Women all across the country are starting their own business or joining the “gig economy” as freelance graphic designers, photographers, or even Uber drivers. According to the U.S. Bureau of Labor Statistics, just over 10% of all U.S. workers are self-employed. Women make good entrepreneurs because they are able to juggle lots of tasks and respond to a myriad of demands. If you are proudly working for yourself, you may be wondering how to plan for retirement. Unlike your cubicle-working friends and family members, you do not have access to a convenient 401(k) and can’t take advantage of an employer match. A nice pension at the end of your working life also isn’t in the cards.
This just means that you’ll have to be a little more focused and directed as you establish and fund your own personal retirement. Here are your choices.
The easiest plan is to establish is an Individual Retirement Account, (IRA). The biggest drawback, however, is that you can contribute only up to $6,000 a year ($7,000 if you are 50 or older). An IRA might be a good choice if you’re just starting out and can afford only minimal contributions. Regular IRAs are tax-deductible, but if you are in a low tax bracket, consider a non-deductible Roth IRA that will grow tax-free instead.
Just as at the burger joints, you can super-size your IRA easily. If you want to contribute more than $6,000 to an IRA, the SEP-IRA (SEP stands for Simplified Employer Pension) will let you plunk down either 25 percent of your earnings (minus your SEP contribution) or up to $57,000, whichever is less. What’s the catch? You’ll have to cover all employees over twenty-one years of age who have been working for you for the past three years, and that can get expensive. SEP-IRAs are more popular among self-employed business owners with no employees.
This plan also requires that you cover employees, but to a lesser extent. This Savings Incentive Match Plan for Employees (whew, that mouthful of a name is far from “simple”) operates like a simplified 401(k) salary deferral plan with an employer match. It requires you to kick in only three percent of your employees’ wages, and it covers employees who have earned at least $5,000 in two prior years and are expected to earn $5,000 this year. You can put in up to $13,500 for yourself (plus another $3,000 if you are 50 or older), and your employees can make tax-deductible contributions to the plan as well.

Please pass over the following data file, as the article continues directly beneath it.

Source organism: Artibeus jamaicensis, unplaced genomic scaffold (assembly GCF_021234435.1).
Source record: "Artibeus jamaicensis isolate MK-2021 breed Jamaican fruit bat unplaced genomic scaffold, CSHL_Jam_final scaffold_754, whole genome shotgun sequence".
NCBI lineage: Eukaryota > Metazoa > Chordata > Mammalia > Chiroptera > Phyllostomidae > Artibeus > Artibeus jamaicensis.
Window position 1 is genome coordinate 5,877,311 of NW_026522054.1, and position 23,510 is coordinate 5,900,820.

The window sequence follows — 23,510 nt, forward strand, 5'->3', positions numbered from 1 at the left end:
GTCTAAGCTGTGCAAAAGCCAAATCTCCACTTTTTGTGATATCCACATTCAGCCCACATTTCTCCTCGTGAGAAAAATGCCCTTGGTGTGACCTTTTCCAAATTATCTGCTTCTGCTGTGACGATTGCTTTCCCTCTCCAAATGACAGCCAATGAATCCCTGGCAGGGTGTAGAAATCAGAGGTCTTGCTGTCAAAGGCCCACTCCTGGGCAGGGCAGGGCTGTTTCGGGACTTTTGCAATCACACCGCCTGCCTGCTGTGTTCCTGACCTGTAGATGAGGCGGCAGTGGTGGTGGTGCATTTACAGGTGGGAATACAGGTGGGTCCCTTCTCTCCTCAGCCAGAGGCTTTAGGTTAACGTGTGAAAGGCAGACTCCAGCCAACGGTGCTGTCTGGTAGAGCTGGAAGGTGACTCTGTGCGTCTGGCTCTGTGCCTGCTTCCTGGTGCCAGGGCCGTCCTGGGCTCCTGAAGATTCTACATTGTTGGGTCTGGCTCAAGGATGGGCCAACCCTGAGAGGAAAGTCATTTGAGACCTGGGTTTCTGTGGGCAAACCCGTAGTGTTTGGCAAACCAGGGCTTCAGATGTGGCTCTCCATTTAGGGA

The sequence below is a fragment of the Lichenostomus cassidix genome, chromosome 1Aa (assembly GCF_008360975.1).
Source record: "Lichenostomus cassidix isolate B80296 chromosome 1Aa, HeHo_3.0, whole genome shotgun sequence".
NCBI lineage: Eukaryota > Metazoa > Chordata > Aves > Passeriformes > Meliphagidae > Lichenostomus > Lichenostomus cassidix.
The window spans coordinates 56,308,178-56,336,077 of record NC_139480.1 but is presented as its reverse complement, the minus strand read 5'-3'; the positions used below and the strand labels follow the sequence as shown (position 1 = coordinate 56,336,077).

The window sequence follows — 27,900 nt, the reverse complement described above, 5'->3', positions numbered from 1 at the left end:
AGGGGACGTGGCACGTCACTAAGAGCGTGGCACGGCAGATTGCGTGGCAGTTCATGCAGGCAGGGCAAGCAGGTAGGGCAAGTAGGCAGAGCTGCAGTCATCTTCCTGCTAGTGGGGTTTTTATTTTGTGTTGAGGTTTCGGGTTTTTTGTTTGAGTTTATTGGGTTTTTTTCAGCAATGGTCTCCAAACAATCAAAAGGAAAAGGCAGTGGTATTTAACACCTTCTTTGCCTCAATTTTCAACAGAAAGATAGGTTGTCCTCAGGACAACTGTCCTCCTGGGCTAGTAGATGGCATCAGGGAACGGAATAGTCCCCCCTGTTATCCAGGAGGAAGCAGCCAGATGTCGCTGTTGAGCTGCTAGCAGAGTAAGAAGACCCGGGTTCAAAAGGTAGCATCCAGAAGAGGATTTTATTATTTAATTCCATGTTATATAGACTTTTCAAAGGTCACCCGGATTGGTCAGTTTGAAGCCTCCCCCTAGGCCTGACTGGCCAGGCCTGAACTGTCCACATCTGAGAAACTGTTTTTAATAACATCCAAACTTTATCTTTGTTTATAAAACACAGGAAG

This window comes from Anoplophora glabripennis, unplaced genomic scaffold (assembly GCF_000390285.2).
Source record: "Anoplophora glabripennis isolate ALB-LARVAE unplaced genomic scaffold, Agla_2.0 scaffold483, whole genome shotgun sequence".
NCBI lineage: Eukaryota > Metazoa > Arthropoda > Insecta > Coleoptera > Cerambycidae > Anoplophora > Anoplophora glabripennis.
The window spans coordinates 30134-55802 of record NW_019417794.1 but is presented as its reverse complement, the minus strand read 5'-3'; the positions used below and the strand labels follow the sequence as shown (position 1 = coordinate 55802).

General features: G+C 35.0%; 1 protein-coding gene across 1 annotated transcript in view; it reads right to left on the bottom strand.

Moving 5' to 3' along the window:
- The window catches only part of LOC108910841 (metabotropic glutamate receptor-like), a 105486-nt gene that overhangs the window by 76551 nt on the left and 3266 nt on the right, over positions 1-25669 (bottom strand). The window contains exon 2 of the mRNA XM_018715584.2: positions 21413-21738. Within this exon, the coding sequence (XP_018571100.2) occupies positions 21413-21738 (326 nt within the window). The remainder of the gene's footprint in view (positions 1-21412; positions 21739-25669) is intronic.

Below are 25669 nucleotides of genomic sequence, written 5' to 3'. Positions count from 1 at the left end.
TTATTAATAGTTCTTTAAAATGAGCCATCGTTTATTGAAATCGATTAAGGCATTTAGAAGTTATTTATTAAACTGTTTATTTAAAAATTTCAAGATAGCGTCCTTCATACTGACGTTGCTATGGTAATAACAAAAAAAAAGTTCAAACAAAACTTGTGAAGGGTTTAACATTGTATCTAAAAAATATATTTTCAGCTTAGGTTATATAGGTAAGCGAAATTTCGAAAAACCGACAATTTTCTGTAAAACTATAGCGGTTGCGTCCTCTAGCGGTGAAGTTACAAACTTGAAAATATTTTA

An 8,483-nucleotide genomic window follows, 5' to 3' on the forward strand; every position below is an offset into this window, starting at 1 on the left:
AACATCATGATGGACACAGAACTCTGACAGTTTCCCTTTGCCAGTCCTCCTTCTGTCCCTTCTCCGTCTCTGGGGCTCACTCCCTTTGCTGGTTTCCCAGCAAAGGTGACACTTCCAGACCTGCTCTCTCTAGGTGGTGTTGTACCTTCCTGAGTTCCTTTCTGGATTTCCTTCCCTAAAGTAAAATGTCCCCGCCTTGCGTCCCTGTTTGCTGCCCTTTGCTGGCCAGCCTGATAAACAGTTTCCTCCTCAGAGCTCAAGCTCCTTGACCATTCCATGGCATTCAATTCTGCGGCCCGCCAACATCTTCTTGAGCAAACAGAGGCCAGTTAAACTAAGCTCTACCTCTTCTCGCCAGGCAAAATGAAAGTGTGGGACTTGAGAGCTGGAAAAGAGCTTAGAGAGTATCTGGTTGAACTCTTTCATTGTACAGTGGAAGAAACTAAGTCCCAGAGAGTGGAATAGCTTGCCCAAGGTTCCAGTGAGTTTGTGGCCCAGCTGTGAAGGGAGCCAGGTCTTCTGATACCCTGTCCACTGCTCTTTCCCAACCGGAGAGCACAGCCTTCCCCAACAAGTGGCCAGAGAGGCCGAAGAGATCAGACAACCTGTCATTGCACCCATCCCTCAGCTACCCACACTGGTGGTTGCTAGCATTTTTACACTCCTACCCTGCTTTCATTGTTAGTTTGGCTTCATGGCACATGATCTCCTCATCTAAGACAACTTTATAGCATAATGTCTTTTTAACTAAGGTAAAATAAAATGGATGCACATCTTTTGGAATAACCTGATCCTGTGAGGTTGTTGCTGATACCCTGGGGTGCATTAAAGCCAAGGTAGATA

As an added incentive, the government will fork over a tax credit of up to $500 per year to employers who create a SIMPLE plan with automatic enrollment.
Defined Benefit Plans
A Defined Benefit plan is the Rolls Royce of entrepreneur retirement plans, but significant red tape is involved. With a Defined Benefit plan, you can tailor the plan to allow hefty contributions for yourself while requiring much smaller contributions for your employees. With a defined benefit plan, you can contribute 100 percent of your salary, or whatever is necessary to generate a maximum of $230,000 retirement benefit per year. But they require the services of an actuary, and you must file a Form 5500 tax report with the IRS on a regular basis.
If you are an employee and your business is a sideline, you should contribute the maximum possible amount to your work 401(k) or 403(b) plan before investing in a self-employed plan. The advantages here are that your employer may match your contributions, the contributions to the 401(k) plan are by painless payroll deductions, and most 401(k) plans allow you to borrow from the plan for education, hardships, or general purposes.
You can set up any of these plans through most financial institutions, brokerage houses, and mutual fund companies. You can find more detailed information on retirement plans in our retirement article archive.